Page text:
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Ovi Symposium; Thirty-eighth Meeting
by The Ovi Symposium
2014-11-06 11:53:18
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Ovi Symposium:

“A Philosophical Conversation on the Nature of Art within Modernity
and the Envisioning of a New Humanism”

between Ms Abigail George, Drs. Paolozzi, Paparella and Mr. Rywalt
Thirty-eighth Meeting: 6 November 2014



Symposium's regular participants (in alphabetical order)

abigailAbigail George is an African activist for human rights, a feminist, writer and poet. She has received writing grants from the National Arts Council, Centre for the Book, and ECPACC (Eastern Cape Provincial Arts and Culture Council). She is not purely devoted to poetry but to pursuing writing fulltime. She has written two volumes of poetry, and her latest book is titled Winter in Johannesburg. Storytelling for her has always been a phenomenal way of communicating and making a connection with other people. All About My Mother (a collection of short stories) was published by Ovi magazine in July 2012.

enDr.Ernesto Paolozzi teaches history of contemporary philosophy at the University Suor Orsola Benincasa of Naples. A Croce scholar and an expert on historicism, he has written widely and published several books, especially on aesthetics and liberalism vis a vis science. His book Benedetto Croce: The Philosophy of History and the Duty of Freedom was printed as an e-book in Ovi magazine in June 2013.

papDr. Emanuel Paparella has a Ph.D. in Italian Humanism with a dissertation on Giambattista Vico from Yale University. He currently teaches philosophy at Barry University and Broward College in Florida, USA. One of his books is titled Hermeneutics in the Philosophy of G. Vico, Mellen Press. His latest e-book Aesthetic Theories of Great Western Philosophers was printed in Ovi magazine in June 2013.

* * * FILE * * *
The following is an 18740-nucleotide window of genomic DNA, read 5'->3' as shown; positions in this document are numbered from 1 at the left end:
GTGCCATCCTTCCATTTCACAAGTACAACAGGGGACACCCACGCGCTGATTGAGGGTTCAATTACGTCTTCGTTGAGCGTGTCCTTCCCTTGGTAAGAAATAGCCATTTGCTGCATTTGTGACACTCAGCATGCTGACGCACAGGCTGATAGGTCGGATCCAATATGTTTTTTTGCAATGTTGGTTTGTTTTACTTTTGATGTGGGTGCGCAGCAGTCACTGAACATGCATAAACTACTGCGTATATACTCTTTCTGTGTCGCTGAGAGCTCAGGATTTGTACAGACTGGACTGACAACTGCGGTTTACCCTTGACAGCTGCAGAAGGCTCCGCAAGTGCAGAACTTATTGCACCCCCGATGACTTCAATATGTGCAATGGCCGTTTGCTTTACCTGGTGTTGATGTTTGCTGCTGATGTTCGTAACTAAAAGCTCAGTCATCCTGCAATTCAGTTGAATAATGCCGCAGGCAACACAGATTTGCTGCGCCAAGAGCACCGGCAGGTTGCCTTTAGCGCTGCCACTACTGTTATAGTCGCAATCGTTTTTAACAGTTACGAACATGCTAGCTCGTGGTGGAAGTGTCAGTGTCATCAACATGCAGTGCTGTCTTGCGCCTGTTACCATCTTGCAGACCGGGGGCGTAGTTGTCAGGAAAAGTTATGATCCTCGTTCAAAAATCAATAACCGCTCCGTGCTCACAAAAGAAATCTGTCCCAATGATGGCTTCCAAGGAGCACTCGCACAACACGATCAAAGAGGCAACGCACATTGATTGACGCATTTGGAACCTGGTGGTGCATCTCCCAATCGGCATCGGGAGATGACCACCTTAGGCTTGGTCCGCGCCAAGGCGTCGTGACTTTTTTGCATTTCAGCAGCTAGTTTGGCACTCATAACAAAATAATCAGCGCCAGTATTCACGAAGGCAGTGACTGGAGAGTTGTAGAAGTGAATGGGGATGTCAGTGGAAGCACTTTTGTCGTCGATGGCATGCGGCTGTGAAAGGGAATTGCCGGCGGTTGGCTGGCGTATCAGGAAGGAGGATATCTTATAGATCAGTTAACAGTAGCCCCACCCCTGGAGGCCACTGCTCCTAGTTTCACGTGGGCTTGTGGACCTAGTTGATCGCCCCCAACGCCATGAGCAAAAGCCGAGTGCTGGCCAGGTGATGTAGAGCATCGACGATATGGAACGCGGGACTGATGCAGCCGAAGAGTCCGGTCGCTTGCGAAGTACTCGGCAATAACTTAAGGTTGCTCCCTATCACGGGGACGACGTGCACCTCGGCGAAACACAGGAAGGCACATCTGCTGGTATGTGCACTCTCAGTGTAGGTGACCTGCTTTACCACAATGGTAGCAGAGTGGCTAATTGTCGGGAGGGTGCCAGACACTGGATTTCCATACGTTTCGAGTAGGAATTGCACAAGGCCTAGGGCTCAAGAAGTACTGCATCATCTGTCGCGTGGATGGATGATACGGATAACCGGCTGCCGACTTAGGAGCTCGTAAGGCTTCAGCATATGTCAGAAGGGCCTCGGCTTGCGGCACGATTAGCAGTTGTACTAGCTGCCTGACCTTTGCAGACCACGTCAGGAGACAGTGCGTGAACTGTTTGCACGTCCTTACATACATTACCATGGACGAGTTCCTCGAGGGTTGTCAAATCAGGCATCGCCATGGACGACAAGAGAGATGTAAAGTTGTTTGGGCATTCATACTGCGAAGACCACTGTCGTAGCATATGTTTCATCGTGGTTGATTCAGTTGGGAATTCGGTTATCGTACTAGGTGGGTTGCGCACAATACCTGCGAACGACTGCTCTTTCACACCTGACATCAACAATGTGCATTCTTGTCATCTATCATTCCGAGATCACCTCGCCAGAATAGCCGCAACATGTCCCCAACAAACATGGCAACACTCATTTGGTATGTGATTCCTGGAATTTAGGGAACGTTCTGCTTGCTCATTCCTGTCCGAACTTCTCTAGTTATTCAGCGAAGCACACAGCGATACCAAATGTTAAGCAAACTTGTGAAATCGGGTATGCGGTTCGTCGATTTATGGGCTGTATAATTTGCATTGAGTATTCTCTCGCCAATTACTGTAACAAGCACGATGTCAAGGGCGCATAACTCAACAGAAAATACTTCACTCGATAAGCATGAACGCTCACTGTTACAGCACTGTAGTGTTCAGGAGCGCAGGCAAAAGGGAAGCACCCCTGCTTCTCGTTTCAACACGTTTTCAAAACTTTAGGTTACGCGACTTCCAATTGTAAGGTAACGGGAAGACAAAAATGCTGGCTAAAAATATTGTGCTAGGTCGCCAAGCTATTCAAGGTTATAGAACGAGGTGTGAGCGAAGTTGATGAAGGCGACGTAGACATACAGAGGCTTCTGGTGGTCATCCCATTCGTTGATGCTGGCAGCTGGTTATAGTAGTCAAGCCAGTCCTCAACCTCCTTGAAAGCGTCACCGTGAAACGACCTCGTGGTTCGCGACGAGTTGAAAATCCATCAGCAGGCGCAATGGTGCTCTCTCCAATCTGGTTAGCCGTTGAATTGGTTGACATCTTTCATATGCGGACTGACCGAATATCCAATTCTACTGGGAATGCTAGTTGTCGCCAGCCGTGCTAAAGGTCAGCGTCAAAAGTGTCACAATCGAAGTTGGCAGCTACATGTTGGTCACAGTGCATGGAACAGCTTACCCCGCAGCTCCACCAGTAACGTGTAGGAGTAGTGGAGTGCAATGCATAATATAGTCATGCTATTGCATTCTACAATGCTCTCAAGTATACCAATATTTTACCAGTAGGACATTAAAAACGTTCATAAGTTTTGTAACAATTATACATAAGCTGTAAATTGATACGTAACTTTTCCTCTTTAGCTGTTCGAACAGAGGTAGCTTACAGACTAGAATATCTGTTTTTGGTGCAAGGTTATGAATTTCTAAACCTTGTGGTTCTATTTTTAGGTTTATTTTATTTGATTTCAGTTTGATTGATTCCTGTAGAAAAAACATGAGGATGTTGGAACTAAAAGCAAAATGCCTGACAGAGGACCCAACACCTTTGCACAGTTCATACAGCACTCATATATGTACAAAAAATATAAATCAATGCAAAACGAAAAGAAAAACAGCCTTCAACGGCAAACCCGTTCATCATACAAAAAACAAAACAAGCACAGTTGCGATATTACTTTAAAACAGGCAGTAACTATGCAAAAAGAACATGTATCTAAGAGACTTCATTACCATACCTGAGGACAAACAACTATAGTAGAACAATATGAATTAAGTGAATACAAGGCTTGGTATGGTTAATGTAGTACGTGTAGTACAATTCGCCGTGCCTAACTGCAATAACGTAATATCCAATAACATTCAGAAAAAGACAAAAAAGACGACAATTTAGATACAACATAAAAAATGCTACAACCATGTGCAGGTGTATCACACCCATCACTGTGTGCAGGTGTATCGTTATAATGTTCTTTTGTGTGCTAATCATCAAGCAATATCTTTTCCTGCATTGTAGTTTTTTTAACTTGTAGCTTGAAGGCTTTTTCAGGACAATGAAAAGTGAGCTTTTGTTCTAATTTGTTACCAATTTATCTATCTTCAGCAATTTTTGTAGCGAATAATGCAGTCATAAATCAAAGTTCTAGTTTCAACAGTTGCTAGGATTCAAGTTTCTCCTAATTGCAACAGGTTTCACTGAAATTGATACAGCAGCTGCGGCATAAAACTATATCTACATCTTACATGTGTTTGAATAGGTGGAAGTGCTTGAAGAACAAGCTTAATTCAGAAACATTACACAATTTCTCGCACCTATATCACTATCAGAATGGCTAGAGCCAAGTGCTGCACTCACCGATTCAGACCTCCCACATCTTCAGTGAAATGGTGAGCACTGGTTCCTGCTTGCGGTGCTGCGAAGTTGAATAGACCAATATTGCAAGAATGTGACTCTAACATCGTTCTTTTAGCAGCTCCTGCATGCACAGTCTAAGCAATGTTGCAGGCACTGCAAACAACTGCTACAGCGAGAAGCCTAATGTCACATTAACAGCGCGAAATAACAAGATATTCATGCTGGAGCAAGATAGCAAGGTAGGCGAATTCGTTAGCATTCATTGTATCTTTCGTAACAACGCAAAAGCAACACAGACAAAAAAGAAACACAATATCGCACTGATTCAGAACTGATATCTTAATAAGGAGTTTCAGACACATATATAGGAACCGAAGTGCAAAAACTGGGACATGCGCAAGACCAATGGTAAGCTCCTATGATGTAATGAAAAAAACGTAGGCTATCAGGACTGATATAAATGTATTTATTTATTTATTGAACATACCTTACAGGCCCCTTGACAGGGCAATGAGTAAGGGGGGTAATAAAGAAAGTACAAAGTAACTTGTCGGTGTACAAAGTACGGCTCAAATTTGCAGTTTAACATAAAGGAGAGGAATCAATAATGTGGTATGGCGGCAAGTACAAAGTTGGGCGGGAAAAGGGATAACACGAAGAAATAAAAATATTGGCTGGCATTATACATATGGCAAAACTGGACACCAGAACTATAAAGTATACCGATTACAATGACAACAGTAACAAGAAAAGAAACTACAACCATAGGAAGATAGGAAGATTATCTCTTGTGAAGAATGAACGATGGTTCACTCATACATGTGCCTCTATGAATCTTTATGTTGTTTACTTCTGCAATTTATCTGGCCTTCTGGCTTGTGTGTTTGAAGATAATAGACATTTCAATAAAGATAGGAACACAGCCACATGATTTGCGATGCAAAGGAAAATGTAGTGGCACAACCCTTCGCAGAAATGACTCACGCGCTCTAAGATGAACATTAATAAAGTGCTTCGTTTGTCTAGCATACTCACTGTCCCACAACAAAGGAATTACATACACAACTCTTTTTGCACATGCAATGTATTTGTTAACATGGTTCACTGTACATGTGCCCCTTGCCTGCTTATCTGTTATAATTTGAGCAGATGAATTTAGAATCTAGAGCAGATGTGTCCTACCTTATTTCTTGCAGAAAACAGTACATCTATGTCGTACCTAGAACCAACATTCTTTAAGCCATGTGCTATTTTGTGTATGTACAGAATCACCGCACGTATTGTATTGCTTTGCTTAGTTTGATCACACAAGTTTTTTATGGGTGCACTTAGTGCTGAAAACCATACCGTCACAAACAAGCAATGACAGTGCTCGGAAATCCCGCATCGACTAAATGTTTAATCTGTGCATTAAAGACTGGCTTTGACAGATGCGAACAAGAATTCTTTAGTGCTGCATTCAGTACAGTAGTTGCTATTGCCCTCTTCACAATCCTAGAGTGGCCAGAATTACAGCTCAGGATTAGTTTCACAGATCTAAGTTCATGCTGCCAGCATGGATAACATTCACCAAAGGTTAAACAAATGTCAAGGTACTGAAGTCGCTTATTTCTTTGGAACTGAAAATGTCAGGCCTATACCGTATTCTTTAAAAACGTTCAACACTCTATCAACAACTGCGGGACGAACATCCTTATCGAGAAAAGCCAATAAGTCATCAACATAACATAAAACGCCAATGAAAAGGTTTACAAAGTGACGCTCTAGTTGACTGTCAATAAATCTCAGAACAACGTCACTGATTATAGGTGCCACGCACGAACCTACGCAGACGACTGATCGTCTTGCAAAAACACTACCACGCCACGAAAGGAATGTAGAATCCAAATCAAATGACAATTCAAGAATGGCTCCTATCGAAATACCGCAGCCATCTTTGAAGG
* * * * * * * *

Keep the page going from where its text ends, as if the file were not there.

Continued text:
rywaltEdwin Rywalt is a computer specialist living in Pennsylvania with his family. He is a talented and accomplished pianist with a college education from Columbia University and a life---long scholarly interest in the nexus between science, technology, and the liberal arts. Beginning in May 2014 he will be offering pro bono services to the Ovi Symposium with typo correction editing and other useful suggestions aiming at improving the overall format of the twice a month section of Ovi magazine. Perhaps in the future, if his commitments allow it, he may decide to join the Symposium’s ongoing dialogue.


Subtheme of session 38: On Suicide and the Self

Indirect Participants within the Great Conversation across the ages: Camus, Williams, Pascal, Baudelaire, Sartre, Plath, Augustine, Heidegger, Descartes, Jung, Hughes, Sappho.


Table of Contents for the 38th Session of the Ovi Symposium (6 November 2014)

Preamble by the Symposium’s coordinator Emanuel L. Paparella

Section 1: “Suicide: The Bottomless Pit of Despair.” A Presentation by Emanuel L. Paparella.

Section 2: “Assia Wevill: Mistress, Mother, Poet, Monster, and Sylvia Plath’s Rival. An Ordinary Life (Creative Non-Fiction).” A Presentation by Abigail George.